The importance of descriptive representation in regards to minorities has been the subject of many debates in the past. As countries become more and more divers, they are looking for better understanding on descriptive representation and the driving force in regards to the minorities within their nation state. There isn’t enough research on the subject, with our world becoming more diverse by the second it is important to understand what elected representatives will represent the interest of their race, socioeconomic group, geographic area of birth or if there is other and other possible factors at play in determining descriptive representation and people’s perception towards. In this critical review, the purpose is to examine and compare two critically acclaimed studies. The first is a normative study done by Jane Mansbridge in 1999, Harvard University: “Should Blacks Represent Blacks and Women Represent Women? A Contingent “Yes.”” The findings of Mansbridge’s article, in sum, suggest that the benefits of descriptive representation should exceed the costs, it is not always needed, and it should be applied in an environment easy to change, fluid and dynamic in nature. The second text is an empirical examination done in 2003 by Adrian Pantoja and Gary Segura: “Does ethnicity matter? Descriptive representation in legislatures and political alienation among Latinos”, which looks at the political empowerment thesis, and at descriptive representation and its effects on levels of political alienation among Latinos in California. In line with those findings are those of Pantoja and Segura conclude that “descriptive representation alone is not a panacea for creating politically engaged persons among Latinos” (p. 441).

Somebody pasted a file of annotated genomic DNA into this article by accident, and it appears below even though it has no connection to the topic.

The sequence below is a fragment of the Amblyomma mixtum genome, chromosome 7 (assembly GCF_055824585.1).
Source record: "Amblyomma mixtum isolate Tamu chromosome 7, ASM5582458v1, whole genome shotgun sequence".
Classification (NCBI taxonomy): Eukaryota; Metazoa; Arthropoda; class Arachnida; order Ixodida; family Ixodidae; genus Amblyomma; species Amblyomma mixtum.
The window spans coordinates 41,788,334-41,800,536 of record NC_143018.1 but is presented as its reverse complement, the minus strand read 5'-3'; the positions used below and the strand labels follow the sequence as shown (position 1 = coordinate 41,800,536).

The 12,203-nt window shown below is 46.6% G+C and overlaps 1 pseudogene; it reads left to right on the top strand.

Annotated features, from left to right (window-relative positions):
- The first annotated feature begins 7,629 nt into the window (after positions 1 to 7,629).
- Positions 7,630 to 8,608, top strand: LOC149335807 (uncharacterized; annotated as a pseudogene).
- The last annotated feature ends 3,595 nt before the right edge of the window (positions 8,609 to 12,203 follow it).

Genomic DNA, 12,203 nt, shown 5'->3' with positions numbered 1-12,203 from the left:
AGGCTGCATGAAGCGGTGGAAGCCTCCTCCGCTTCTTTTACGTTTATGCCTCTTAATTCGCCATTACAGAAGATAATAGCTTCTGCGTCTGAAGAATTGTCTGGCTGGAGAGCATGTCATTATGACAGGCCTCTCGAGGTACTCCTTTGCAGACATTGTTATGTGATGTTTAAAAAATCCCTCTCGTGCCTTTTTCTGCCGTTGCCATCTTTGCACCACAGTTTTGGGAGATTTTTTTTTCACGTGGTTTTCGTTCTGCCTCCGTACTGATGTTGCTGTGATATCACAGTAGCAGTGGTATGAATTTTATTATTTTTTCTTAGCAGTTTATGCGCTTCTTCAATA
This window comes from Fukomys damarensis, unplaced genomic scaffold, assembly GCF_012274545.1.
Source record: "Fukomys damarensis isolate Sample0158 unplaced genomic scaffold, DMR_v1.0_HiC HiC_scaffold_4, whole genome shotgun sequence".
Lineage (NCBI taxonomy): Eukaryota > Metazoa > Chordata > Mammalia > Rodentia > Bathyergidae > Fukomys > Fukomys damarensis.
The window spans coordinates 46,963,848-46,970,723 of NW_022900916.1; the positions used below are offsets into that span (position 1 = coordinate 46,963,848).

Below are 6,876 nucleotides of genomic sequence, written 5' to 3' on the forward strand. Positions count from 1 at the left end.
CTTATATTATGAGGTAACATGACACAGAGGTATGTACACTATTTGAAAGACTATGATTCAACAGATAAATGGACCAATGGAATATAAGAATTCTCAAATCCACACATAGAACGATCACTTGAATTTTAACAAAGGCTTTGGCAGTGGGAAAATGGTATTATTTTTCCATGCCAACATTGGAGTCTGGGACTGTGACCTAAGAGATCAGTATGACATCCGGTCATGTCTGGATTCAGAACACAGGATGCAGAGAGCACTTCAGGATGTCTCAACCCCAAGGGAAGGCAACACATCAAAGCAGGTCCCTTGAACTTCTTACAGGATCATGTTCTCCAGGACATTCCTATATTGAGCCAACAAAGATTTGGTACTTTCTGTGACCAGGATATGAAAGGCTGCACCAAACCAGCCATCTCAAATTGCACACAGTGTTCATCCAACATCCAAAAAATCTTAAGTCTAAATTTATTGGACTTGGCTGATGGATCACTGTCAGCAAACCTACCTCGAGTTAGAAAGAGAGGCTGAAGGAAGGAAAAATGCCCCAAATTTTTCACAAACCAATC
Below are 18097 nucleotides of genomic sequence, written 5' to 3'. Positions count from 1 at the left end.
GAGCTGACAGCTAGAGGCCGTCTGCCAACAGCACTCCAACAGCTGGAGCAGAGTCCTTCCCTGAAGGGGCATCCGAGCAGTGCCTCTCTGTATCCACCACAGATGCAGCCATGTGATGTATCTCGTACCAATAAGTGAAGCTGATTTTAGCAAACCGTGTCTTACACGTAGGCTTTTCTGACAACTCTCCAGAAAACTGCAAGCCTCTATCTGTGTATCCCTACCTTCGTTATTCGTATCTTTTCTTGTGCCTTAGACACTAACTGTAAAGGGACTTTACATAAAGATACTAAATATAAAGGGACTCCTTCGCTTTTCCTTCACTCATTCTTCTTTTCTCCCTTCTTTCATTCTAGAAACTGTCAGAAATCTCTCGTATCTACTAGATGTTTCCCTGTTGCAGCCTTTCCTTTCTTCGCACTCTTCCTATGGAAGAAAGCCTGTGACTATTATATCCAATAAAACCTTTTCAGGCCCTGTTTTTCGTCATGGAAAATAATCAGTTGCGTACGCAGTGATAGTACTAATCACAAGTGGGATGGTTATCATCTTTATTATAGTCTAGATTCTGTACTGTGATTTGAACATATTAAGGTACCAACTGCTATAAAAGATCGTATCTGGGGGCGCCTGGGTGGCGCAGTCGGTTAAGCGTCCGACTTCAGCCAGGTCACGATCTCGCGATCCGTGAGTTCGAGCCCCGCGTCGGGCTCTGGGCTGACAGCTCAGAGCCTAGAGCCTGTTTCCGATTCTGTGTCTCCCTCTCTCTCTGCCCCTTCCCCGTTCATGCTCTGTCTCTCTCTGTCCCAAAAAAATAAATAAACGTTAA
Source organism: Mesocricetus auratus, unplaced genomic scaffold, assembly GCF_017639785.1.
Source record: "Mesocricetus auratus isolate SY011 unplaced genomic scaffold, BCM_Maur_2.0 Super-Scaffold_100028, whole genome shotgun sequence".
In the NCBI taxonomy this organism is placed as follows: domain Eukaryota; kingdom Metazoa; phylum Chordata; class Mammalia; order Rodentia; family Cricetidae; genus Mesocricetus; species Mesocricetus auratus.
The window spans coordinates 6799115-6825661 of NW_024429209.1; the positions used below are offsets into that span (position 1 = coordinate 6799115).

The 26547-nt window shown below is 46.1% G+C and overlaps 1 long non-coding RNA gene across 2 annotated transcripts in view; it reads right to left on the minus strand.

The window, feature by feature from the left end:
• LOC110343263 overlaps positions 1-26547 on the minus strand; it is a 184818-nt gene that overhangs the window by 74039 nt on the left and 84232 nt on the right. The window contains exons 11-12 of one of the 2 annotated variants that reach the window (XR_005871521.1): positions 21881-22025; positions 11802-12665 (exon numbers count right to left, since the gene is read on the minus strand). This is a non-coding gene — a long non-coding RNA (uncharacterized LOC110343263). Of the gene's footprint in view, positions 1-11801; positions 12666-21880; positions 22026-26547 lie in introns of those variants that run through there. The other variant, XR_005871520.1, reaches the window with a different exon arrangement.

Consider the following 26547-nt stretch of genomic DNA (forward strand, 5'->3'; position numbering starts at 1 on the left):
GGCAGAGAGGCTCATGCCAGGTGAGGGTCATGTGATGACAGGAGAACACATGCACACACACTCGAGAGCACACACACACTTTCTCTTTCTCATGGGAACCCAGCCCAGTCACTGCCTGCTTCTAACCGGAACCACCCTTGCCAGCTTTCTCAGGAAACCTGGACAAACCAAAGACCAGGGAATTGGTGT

Before comparing the two texts, it is important to look at the context first. Mansbridge (1999) acknowledges that there is a knowledge gap about the dichotomous approach of descriptive representation. The research question she uses reads “Should Blacks Represent Blacks and Women Represent Women?” (Mansbridge, 1999, p. 628). There is no hypothesis since this text is normative and not explanatory nor with empirical research. Mansbridge uses research done by others to discuss descriptive representation. Her arguments lie for a great deal on the terms deliberative and aggregative functions of democracy (Mansbridge, 1999, p. 634). Mansbridge also acknowledges the criticism of descriptive representation, which mainly focuses on microcosmic and selective representation, the fact that “No one would argue that morons should be represented by morons” (Mansbridge, 1999, p. 629-631), and the problem of essentialism. She finds that there are four situation in which descriptive representation is most desirable. This is when there is either mistrust towards and weak communication with the dominant groups, when the interests are not fully formed yet, when a certain group should not rule according to other groups, or when the de facto legitimacy of polity is low (Mansbridge, 1999, p. 652). Descriptive representation could in these cases lead to better vertical and horizontal communication, improvement of substantive representation, change perspectives and improve the legitimacy of the system. Mansbridge further states that descriptive representation is not always needed, that the benefits should exceed the costs, and that descriptive representation should be fluid, dynamic and easily subjected to change. She suggests that, although there are cases in which descriptive representation is useful, we should still think about the costs which will in the end decide whether it is beneficial to use. Lastly, fluid forms should be used more often to have more representation of minorities.